3 Winter Cycling Myths Debunked

In preparation for the Winter Cycling Congress, we’re busting some of the myths that have been holding back year-round cycling for too long.

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Photo courtesy of Copenhagenzie Design Co

Photo courtesy of Copenhagenzie Design Co

In cities around the world, people are waking up from a long winter slumber and embracing this dreaded season by hopping on their bikes. Some of these winter cycling enthusiasts will be gathering in Leeuwarden, the Netherlands, from February 10 to 12, 2015, for the 3rd international Winter Cycling Congress. In preparation for the congress, we’re busting some of the myths that have been holding back year-round cycling for too long.

1 It’s too cold!

A recent survey of cyclists in one of North America’s coldest metropolitan areas, the Twin Cities of Minneapolis and Saint Paul, MN, revealed that 75 percent found bad road/ trail conditions a greater deterrent to winter cycling than they did bad weather. What’s more, 20 percent of cyclists in the Twin Cities keep riding all year, and they are not the only ones. Tom Babin of the Calgary Herald recently reported that an estimated 25 percent of Calgary, AB, cyclists ride year-round and in Ottawa, ON, the number is around 20 percent. Chances are that if you live in a cold climate you are hearty, or you would have already moved to Hawaii, as Anders Swanson, organizer of Winter Cycling Congress Winnipeg pointed out recently.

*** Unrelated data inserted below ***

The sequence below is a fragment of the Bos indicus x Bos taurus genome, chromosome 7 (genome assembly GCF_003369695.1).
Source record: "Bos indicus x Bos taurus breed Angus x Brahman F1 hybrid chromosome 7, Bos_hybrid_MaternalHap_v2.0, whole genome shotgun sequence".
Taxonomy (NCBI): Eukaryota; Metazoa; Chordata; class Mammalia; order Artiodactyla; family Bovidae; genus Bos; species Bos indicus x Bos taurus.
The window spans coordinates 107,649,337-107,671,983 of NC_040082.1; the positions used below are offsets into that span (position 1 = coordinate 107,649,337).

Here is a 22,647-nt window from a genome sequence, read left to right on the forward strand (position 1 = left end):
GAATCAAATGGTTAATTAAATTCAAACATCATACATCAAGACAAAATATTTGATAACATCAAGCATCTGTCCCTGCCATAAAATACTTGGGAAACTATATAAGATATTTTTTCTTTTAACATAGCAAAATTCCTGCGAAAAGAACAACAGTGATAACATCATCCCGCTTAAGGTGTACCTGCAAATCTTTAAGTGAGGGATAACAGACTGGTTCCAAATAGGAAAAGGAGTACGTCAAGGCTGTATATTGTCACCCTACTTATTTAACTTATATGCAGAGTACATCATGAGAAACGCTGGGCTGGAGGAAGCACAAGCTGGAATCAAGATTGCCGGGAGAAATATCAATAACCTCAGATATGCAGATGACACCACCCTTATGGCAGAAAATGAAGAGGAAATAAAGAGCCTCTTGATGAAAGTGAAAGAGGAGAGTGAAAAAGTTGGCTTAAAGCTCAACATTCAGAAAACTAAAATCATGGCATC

2 Its too expensive.

Cities are building bike infrastructure in response to public demand. Maintaining it, so that it can be used year-round, maximizes these investments and supports public transportation, as bikes can be first-mile and last-miles solutions. Winter cities already own snow clearance equipment, and parks departments often have small-scale equipment that can be used for protected bike lanes. Mikael Colville-Andersen, CEO of Copenhagenize, makes the point that this snow clearing equipment sits unused for half the year and yet no one questions its necessity.

3 It’s an extreme sport.

In Oulu, Finland, half of all 13-17-year-olds ride their bikes year-round. In the Netherlands, Dutch children cycle 2.5 billion miles per year. In Denmark, even 90-year-olds are up for bike trips. People of all ages and abilities use bikes to make everyday trips when quality infrastructure exists and it is maintained (and even when it is not). Michael Napiorkowski and Maayke Schurer – the creative minds behind The Ottawa Bicycle Lanes Project – transport their two children by bike year-round in Canada’s capital city.

Ole Kassow runs an initiative called Cycling Without Age in Denmark. Recently, a 97-year-old participant told him “I’m not made of sugar, you know,” after Kassow suggested rescheduling a ride on a rainy day. Photo by Ole Kassow

Ole Kassow runs an initiative called Cycling Without Age in Denmark. Recently, a 97-year-old participant told him “I’m not made of sugar, you know,” after Kassow suggested rescheduling a ride on a rainy day. Photo by Ole Kassow

While winter cycling may never be universally practiced by everyone, it is clear that there is growing demand for year-round cycling. Accommodating these riders can benefit everyone, including the people who will never ride a bike in winter as there will be fewer drivers to compete with.


If you can’t make it to Leeuwarden, visit wintercyclingblog.org for more stories about winter cities and cyclists.

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